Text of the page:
‘Progress of monsoon from here on is crucial’

Suresh P Iyengar Mumbai | Updated on January 18, 2018 Published on July 31, 2016

V SHANKAR, MD, Rallis India

Usage of crop protection measures may go up with the launch of new products, says Rallis India MD Shankar

Rallis India, a Tata Group company, is cautiously optimistic on the kharif season after the delayed onset of the monsoon. After cutting down on its crop protection inventories last two quarters, it is gearing up with new product launches. V Shankar, Managing Director, Rallis India, spoke to BusinessLine on kharif crop and way ahead for the company. Excerpts:

How do you see the progress of the monsoon?

The onset of the monsoon was delayed by over 10 days which was really worrisome because it was the third consecutive year of deficiency. So much of expectation was built up right from February-March as everybody was forecasting a good monsoon. We were actually disappointed when there were weather disturbances. The deficiency was high at 25 per cent but slowly it started changing. By June-end, the deficiency was reduced to 11 per cent in contrast to the same month last year when it was a drought year.

Going ahead, what is your outlook for kharif crops?

We are looking forward to have positive months of July, August and September. The forecast is that rains will be normal. As long as we do not have any long dry spells like last year the crop conditions will improve. Importantly, we also should not have short big burst of rains. We have to wait and see, but right now things have dramatically improved. Usage of our products have picked up. We expect conditions should improve next quarter. Progress of monsoon from here on will be crucial.

Have you implemented any price increase?

In the first quarter, we had lot of pricing pressure. We were also cautious and had tight control on our receivables and inventories, given the conditions were tough. We have done well on cash and control over our working capital. Our finance cost has come down due to reduction in working capital. In these conditions, we have also not placed lot of stocks in the market. Of course, the June quarter has been largely of seeds through Metahelix. We were planning for a better performance but during the Rabi season the yields got affected due to water shortage. Therefore, the availability of seeds for sale was less in cotton and few hybrids in paddy and corn. In crop protection, we expect the usage to go up. The launch of new crop protection Summit cotton, soyabean and chilli crops should also help.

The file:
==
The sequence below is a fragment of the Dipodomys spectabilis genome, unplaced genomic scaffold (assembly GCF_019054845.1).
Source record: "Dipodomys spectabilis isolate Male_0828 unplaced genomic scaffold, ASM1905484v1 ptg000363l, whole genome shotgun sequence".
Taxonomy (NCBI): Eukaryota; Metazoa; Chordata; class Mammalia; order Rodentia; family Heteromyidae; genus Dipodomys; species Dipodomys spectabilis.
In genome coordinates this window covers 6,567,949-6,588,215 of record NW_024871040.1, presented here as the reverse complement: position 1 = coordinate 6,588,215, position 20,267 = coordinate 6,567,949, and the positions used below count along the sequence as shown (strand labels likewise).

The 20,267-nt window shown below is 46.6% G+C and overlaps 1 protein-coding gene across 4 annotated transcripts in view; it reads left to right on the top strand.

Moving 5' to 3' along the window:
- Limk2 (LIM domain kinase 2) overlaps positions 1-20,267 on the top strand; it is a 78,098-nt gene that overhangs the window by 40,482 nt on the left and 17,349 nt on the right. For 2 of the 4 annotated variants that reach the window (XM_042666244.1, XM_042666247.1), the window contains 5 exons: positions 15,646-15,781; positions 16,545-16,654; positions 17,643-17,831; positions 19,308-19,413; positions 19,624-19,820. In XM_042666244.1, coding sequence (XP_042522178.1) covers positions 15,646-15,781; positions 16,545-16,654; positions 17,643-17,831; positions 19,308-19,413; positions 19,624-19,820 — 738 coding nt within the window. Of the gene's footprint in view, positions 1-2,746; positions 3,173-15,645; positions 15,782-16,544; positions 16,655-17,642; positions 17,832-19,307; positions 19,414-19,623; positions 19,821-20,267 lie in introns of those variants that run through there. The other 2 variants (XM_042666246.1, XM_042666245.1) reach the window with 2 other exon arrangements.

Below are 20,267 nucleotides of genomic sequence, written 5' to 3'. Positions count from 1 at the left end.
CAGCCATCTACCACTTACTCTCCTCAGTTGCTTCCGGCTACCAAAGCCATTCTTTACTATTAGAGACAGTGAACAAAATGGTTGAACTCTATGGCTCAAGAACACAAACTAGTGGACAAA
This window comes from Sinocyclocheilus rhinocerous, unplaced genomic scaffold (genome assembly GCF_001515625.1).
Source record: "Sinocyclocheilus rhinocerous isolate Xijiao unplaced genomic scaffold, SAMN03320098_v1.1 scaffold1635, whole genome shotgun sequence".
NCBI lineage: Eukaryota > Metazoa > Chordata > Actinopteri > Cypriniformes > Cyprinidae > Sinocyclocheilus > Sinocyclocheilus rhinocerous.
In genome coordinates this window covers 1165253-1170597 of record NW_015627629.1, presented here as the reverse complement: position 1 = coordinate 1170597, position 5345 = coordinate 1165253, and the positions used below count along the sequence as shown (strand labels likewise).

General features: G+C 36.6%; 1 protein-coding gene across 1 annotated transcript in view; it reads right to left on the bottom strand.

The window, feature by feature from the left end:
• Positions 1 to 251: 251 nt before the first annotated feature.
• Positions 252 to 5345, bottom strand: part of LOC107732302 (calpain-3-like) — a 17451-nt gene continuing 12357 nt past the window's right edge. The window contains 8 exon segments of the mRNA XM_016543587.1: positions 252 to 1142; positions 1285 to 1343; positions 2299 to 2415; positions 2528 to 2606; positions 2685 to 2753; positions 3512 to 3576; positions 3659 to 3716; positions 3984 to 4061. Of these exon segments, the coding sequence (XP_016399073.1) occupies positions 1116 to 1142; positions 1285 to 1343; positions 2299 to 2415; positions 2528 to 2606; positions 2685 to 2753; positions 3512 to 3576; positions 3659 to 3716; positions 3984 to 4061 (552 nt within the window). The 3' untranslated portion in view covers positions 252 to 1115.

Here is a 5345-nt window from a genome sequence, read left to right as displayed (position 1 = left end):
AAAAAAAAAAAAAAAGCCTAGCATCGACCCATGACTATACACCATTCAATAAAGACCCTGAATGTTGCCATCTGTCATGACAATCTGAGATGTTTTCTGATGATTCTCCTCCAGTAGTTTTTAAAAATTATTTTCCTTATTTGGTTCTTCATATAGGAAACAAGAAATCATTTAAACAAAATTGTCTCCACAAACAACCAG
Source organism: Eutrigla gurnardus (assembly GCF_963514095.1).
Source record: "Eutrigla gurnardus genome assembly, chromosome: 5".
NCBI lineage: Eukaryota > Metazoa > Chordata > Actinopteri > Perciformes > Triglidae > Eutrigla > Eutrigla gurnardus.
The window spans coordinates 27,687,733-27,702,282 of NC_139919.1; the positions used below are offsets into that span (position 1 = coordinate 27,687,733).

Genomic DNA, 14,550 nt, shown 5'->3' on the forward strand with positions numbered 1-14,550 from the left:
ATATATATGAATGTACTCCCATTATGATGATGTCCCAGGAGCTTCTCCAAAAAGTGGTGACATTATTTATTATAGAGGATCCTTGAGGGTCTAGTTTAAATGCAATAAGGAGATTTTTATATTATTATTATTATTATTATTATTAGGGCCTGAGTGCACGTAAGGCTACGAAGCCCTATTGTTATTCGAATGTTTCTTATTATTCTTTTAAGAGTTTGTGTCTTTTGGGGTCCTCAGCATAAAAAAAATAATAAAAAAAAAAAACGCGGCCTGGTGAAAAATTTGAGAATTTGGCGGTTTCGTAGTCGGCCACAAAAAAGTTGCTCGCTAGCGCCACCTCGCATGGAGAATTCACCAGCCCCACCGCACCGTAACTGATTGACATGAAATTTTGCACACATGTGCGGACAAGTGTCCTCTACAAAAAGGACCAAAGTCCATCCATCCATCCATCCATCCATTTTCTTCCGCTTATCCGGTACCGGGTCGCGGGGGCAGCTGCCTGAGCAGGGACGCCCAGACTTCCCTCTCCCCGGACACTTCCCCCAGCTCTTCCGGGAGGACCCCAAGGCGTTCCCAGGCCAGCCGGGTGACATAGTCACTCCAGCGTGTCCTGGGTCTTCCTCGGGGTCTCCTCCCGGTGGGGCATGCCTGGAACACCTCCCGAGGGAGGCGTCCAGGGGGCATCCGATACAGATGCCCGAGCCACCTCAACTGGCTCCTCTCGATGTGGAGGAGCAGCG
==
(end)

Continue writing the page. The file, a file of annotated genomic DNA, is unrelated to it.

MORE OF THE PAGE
Are farmers cutting down on expenses?

After consequent bad seasons for last couple of years, hopefully they will not do it. They badly need a good harvest. They will not cut down on their investments. They would really want to optimise on this season. Crop protection prices have been under pressure and it may relent in the second quarter. There has been a pressure on prices – particularly for generic products where the inventories are high. In June, there was a kind of anxiety situation with delayed rains. Now that things are looking up farmers may want to capitalise on it. The stressed condition on prices should ease.

After series of pest attacks how are you seeing cotton crop this year?

I hope there will be a rebound. Yield should not get affected like last year. Prices are also firming up and the overall acreage is also down. Luckily, this year rains have washed off the pests so we are not hearing a difficult situation like last year. We hope the cotton economy will bounce back.

Have you signed any new contract manufacturing for your Dahej plant?

We have been qualified by a couple of companies and talks have moved to next phase. Globally, things are a bit stressed. They are going through a big phase of restructuring. Things will look very different in a year’s time. With consolidation and restructuring globally, outsourcing to India will increase. Many corporates want to outsource manufacturing as a strategy because they want to be more efficient on capital. Traditionally, lot of contracts go to China but they are looking at India as a potential source for manufacturing. It is because costs are moving up in China and IP (intellectual property) consideration also comes into play. Also, they are looking to diversify as they do not want to put all eggs in one basket. They want India also to measure up to their standards in terms of agility, cost and scale. Timeline for getting the approval is one issue they face.

Published on July 31, 2016
This article is closed for comments.
Please Email the Editor